The Cottingley Fairies





In 1917, Elsie Wright, 16, and her cousin Frances Griffith, 10, borrowed a camera belonging to Elsie’s father and took two pictures of what the girls claimed were fairies in Cottingley Beck, England. When Mr. Wright saw fairies in the pictures, he considered them fake and banned Elsie from using the camera again. Her mother, Polly, however was convinced of their authenticity and publicized the photos. Initially, the images were authenticated by some of the leading photography experts of the time although Kodak was less convinced, arguing that there were many ways to fake images like these.

Arthur Conan Doyle, author of the Sherlock Holmes stories and a believer in spiritualism, saw the photos, was convinced that they were genuine and wrote about them in The Strand in 1920. The article created a media storm and the girls took three more pictures showing fairies dancing and enjoying a sun bath.

It was only in 1978 that a researcher spotted that the fairies were identical to drawings in Princess Mary’s Gift Book, a children’s book published in 1917. Three years later the girls, then in their late seventies, admitted that they had staged four of the five images using paper cut-outs and hatpins. Frances continued to claim that the fifth image (below) was genuine; however, they insisted that they really had seen fairies.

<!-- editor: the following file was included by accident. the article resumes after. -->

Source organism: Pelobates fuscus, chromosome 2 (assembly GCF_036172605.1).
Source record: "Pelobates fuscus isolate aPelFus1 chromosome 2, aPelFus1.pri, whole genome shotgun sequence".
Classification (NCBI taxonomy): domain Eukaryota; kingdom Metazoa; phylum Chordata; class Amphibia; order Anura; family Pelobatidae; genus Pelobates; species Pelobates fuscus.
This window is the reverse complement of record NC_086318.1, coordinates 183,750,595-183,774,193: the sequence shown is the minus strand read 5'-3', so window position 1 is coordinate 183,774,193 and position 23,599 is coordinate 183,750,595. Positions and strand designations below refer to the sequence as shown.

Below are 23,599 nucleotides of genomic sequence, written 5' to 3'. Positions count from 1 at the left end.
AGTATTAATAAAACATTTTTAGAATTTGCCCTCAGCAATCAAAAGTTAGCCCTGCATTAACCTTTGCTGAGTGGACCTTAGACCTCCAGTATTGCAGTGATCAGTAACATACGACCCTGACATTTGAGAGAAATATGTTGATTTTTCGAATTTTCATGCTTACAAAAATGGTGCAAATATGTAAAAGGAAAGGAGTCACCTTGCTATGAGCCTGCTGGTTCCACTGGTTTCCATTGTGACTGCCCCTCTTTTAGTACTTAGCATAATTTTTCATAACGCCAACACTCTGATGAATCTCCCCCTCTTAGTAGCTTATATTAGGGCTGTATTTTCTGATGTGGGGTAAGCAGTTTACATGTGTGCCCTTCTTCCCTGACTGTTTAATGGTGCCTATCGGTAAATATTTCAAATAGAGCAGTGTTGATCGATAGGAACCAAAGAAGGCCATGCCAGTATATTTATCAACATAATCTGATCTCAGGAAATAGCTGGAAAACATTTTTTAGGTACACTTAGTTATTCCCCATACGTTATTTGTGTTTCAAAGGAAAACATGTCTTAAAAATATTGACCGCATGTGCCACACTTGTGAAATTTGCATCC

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28 thoughts on “The Cottingley Fairies

  1. I know some people may mock me but I think that the first four are fake but that the fifth is real but the eldest girl said it was fake to protect the fairies. Because if all those people back then believed them they would have ripped the whole area apart just to find the fairies.

  2. i just watched the film with my sister that is 7 years old .. and bless her heart she believes in fairies .. untill she view one of the pages about francis and elise discoveries and the fakeness of it ,,, soo if there not true why put it across worldwide and shatter young peoples dreams about faires and the unknown discoveries of mythical creatures ? …

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